Sunday, September 5, 2010
"The Backlash:Right-Wing Radicals, High-Def Hucksters--
And Paranoid Politics in the Age of Obama
Imagine (or maybe you don't have to) that you were curious about the tea-people. You've been wondering why they have beliefs that differ from yours to such a degree, why they hold opinions that seem out of step with reality, and are too easy to label as "uninformed" or "racist". Then, imagine that a journalist with whom you are familiar, Will Bunch, who wrote a well-researched book detailing the successes and the short-comings of the somewhat sainted president Ronald Reagan, had written a book about just that very subject. He managed to be fair in that other book, even-handed, and long on research, so you thought, "Maybe I'll order Backlash."
The book is written in second-person, which is occasionally awkward, but other than that, the book is a well-researched look at what is motivating the people who oppose President Obama, his policies, and the "liberals" in general, labeling the first, "a Muslim, Kenyan, communist" the second, "fascism" or "Communism", depending upon how the mood strikes, and as for liberals? Either "fascists", "useful idiots", or "elites", also depending upon how the mood strikes.
Bunch analyzes the relationship between what these people are hearing through talk radio and cable news to try and relate how some folks have been stirred, shaken, folded, spindled, and mutilated out of tune with objective reality. One main culprit in all this is, naturally Glenn Beck.
He doesn't make Beck out to be a villain, so much as recognizes that Beck is more of a self-seeking personality, a self-described "rodeo clown" who shills for Goldline.com just as easily as he he shills for his vision of God and country--
And then the real picture of "hucksterism" unfolds: who benefits from all this rhetoric that paints a nightmare where everything has changed (when, honestly, very little has--with the exception of the economy starting to gain jobs and the passing of legislation that has strengthened the social safety net) and that the president is not to be trusted? Well, it's the people who try to profit from disaster in general, in some cases, like the aforementioned Goldline and Solutions from Science and are perfectly willing to take a huge profit from their alarmed and misinformed customers while they're at it.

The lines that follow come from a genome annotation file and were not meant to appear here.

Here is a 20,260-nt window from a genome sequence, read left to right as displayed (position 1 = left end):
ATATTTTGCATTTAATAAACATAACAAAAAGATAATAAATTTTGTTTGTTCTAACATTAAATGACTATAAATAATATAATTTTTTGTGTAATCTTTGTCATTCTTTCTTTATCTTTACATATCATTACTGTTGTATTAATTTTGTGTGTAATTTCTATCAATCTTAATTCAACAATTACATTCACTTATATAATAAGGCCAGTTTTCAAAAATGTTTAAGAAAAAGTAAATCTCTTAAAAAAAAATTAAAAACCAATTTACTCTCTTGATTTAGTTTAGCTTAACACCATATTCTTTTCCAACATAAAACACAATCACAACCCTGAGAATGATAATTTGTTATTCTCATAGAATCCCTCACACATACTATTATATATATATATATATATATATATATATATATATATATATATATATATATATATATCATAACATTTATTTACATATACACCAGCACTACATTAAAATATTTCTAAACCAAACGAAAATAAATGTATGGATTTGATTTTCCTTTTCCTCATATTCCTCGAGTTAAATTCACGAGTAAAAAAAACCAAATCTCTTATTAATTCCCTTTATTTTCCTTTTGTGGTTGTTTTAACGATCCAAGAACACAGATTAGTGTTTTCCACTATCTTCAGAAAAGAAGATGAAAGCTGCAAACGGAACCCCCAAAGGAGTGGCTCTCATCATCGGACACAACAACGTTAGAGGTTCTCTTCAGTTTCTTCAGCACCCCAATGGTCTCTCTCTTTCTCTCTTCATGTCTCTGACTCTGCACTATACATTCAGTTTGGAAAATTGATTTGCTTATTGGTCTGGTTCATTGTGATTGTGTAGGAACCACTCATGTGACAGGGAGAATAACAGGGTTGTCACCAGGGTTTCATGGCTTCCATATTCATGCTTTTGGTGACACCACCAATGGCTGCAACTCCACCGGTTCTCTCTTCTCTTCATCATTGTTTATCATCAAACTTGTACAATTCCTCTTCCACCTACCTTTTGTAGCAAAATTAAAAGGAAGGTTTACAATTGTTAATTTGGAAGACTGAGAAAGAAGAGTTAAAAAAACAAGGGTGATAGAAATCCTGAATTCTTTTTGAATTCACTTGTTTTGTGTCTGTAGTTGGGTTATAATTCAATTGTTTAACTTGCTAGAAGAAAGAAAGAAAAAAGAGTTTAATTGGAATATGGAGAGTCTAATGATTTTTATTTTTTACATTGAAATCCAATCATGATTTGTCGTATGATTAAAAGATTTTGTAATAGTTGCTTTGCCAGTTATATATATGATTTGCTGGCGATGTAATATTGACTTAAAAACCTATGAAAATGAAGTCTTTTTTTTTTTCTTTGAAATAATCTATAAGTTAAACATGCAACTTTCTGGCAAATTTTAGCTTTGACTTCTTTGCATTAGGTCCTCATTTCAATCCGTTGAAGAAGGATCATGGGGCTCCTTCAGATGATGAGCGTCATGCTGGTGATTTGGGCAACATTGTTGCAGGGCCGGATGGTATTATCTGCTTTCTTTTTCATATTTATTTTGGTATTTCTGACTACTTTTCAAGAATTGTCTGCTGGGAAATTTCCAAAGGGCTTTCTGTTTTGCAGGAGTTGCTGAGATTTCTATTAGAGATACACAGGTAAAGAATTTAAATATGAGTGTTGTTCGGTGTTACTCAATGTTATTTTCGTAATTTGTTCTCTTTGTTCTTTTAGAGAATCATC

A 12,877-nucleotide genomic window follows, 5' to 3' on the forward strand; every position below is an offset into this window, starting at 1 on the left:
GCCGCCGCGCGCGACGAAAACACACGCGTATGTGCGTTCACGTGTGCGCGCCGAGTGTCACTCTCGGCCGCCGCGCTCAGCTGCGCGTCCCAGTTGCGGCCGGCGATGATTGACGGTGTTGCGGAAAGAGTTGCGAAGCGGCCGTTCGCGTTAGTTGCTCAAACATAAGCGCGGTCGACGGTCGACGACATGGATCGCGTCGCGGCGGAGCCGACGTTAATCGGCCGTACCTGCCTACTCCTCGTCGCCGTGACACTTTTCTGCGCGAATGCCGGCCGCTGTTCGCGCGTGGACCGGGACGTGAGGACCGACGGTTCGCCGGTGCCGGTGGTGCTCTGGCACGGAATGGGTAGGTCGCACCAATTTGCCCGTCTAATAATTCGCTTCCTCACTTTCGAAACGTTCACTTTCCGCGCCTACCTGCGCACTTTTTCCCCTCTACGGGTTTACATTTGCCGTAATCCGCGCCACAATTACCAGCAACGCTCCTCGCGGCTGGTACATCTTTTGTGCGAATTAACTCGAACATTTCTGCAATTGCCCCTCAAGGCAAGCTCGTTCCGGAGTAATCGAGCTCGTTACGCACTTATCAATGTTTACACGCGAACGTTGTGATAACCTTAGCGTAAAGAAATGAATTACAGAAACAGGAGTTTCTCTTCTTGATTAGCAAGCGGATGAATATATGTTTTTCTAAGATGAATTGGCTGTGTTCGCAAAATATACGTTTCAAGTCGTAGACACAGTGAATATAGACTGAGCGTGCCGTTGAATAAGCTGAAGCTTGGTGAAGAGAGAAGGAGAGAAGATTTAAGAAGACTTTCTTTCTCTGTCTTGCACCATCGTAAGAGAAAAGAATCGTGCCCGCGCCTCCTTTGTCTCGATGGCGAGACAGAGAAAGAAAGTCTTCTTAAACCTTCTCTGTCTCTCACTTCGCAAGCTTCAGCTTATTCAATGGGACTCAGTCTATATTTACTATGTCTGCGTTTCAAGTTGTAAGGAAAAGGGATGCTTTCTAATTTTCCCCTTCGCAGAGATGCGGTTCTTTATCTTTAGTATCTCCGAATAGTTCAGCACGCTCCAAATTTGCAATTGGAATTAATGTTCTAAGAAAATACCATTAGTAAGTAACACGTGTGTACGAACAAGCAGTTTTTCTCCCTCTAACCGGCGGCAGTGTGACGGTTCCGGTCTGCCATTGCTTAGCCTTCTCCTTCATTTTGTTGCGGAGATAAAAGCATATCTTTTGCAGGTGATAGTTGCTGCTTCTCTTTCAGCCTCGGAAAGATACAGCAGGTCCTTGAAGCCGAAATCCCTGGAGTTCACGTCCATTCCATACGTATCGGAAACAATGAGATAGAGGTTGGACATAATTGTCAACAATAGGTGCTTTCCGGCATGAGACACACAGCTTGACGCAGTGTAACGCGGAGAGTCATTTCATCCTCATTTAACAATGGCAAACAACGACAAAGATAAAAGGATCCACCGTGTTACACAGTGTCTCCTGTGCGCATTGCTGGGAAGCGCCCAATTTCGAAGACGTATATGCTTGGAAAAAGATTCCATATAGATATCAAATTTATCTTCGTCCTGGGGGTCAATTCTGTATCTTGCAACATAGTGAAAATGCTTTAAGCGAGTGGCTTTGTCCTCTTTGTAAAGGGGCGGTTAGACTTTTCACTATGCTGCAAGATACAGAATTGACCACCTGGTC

When these people are curling up with radical books like W.Cleon Skousen's The 5,000 Year Leap, or listening to the likes of David Barton's history revisionism (ably contradicted by people like Chris Rodda)--what else might they be soaking up from Glenn Beck University? A pitch! To buy gold, or seeds, or to buy into an idea that America is chaging into something dark and weird. Beck talks about faith, hope, and charity, but he's telling people to put their faith in the idea things will get worse, offers no hope, and, to be charitable, might tithe a little bit while he's raking in Huge Wads of Money but he's making more money for fellow grifters.
I think this is a smart, well-done book. Bunch talked with a number of the people who participate in these Tea Party rallies and affiliated groups, and tried to show how these are just regular folks that have acquired some irregular ideas that they are very, very vocal about. His treatment of them is fair, at times sympathetic but not condescending.
I think this book is pretty good; it's well-written and timely. I recommend it.